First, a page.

Nurses and midwives will take to the streets as part of a 24 hour strike against a wage cap and staffing conditions.
NSW Nurses and Midwives’ Association (NSWNMA) members will walk off the job from the 7am morning shift on Wednesday after repeated calls for safe staffing, better working conditions and fair pay.
It is the fourth time in twelve months the union will strike, following two years of hard work due to the Covid-19 pandemic.
“Since our first statewide strike on 15 February, nurses and midwives have gone above and beyond to put patient care ahead of their own basic needs,” NSWNMA General Secretary Shaye Candish said.
Nurses and midwives strike for the fourth time this year. Picture: NCA NewsWire / James Gourley
“Shift after shift they have continued, burdened by short staffing and constant requests for overtime.”
Nurses and midwives will join in on public rallies held around the state from Sydney to Albury and Broken Hill to Tweed Heads.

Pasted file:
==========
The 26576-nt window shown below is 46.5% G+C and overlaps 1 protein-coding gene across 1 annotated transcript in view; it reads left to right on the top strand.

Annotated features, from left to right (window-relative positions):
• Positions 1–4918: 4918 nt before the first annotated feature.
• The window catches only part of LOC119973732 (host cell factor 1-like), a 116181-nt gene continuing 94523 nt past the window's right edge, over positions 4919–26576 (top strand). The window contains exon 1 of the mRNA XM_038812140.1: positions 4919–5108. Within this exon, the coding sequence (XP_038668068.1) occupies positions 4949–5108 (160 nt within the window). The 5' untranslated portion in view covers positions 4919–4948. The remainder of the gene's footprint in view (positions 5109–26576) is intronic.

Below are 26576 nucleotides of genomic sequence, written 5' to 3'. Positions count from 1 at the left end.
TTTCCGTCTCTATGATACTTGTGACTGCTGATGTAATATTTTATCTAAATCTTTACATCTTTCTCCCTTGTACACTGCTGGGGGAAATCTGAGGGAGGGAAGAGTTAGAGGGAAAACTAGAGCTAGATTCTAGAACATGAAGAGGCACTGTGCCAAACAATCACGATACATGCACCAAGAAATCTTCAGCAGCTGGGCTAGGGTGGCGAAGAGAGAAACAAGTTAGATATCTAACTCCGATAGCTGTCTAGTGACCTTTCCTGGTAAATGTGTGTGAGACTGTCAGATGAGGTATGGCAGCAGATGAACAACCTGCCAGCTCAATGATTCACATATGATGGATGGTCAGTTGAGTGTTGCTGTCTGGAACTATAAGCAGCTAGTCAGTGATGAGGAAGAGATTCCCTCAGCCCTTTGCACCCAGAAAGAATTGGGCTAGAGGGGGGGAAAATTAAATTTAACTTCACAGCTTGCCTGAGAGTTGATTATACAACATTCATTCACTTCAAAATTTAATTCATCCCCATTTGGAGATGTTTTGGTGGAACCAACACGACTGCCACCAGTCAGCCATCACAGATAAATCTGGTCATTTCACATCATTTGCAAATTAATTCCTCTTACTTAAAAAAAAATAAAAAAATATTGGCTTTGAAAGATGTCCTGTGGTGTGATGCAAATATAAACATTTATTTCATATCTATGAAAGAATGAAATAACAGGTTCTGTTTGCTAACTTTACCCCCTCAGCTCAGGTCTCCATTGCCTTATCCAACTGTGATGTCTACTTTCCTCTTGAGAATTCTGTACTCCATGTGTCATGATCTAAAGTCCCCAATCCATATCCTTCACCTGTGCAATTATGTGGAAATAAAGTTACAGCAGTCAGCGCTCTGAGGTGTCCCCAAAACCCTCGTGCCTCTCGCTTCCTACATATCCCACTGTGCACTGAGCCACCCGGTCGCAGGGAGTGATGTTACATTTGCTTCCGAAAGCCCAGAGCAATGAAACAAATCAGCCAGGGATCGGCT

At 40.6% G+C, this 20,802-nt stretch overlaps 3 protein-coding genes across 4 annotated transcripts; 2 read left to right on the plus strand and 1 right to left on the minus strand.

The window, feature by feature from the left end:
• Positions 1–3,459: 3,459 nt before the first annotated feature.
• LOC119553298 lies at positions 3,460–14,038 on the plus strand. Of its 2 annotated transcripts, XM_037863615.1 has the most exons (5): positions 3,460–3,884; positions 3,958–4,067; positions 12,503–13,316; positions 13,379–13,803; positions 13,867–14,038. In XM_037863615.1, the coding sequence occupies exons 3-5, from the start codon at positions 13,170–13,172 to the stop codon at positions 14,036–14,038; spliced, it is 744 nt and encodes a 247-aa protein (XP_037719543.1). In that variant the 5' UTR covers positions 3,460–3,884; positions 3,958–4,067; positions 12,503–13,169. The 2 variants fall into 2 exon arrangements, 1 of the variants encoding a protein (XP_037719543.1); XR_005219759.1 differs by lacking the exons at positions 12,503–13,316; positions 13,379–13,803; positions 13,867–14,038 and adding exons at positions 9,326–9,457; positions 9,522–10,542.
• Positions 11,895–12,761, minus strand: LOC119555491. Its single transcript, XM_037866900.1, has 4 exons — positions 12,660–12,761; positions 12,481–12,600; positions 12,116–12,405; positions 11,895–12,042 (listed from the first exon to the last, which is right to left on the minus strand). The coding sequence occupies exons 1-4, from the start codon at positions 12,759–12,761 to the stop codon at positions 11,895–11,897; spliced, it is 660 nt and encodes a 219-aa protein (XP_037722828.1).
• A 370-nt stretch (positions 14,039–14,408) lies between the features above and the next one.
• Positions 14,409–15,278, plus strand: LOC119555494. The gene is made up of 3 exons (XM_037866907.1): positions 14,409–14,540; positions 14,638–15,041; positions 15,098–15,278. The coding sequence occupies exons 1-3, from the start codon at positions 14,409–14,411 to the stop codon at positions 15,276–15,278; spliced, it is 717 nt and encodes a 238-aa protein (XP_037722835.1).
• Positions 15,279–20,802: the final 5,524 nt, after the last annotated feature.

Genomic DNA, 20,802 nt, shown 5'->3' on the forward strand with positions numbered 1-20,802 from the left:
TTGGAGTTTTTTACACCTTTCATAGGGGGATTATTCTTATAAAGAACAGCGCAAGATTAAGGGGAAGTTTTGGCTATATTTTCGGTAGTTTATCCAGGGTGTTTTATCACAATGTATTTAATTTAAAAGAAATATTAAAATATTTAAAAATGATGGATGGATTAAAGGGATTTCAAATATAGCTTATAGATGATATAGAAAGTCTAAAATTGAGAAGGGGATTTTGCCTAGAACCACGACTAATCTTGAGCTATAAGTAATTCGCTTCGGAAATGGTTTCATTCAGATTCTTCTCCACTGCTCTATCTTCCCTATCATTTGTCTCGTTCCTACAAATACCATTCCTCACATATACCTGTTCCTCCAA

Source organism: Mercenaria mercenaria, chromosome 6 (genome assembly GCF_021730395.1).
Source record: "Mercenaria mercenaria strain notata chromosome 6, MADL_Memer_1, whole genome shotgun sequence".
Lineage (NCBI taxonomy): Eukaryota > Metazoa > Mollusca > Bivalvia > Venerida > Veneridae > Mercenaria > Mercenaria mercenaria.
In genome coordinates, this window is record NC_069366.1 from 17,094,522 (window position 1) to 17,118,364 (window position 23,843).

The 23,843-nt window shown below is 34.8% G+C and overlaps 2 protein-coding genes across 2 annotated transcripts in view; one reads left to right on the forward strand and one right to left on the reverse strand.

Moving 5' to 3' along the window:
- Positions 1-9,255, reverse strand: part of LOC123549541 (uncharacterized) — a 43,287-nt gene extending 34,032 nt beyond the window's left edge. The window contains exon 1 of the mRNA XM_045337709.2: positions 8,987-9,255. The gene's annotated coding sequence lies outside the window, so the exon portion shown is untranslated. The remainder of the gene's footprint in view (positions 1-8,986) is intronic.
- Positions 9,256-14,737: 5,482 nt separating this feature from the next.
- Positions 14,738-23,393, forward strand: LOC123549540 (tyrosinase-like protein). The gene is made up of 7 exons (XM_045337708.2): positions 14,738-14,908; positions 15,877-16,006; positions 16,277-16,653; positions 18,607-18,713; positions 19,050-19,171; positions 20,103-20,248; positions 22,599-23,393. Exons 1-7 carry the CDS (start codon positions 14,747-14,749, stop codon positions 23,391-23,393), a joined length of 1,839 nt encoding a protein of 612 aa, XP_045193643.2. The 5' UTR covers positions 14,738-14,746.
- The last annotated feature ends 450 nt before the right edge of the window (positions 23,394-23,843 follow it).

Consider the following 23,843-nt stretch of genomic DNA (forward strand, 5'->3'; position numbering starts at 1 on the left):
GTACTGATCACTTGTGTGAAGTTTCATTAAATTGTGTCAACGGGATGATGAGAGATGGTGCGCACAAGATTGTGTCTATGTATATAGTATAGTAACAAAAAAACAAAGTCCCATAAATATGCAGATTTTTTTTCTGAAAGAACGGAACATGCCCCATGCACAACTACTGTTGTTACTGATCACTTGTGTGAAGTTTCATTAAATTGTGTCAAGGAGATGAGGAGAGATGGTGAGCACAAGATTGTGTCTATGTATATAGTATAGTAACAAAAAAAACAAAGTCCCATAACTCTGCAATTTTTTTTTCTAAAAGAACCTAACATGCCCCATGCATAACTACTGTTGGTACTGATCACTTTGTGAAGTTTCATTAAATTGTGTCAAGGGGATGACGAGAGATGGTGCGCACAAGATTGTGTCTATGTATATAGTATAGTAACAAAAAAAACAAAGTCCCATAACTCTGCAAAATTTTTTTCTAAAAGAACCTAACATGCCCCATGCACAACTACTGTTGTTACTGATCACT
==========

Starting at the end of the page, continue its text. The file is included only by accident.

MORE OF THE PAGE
The union is calling for the state government to scrap the cap on public healthcare workers wages.
They are demanding the wage cap be scrapped and safer staffing ratios. Picture: NCA NewsWire / James Gourley
“The evidence is clear that wage caps are hurting public sector workers’ livelihoods and their retirement savings, and it’s time for them to be abolished,” Ms Candish said.
All life-preserving services will be maintained in public hospitals and health services during the strike.
“Our members are angry and upset, knowing so many colleagues with years of clinical experience are moving to work interstate or choosing to leave the profession,” NSWNMA Assistant General Secretary Michael Whaites said.
Strikes will take place from 7am right across the state. Picture: NCA NewsWire / James Gourley
“Nurses and midwives have endured three years of a chaotic and disruptive pandemic, but they have been overworked and undervalued by this government for much longer.”
The NSWNMA will continue to meet with the NSW government to discuss members’ demands for safe staffing ratios and improved working conditions.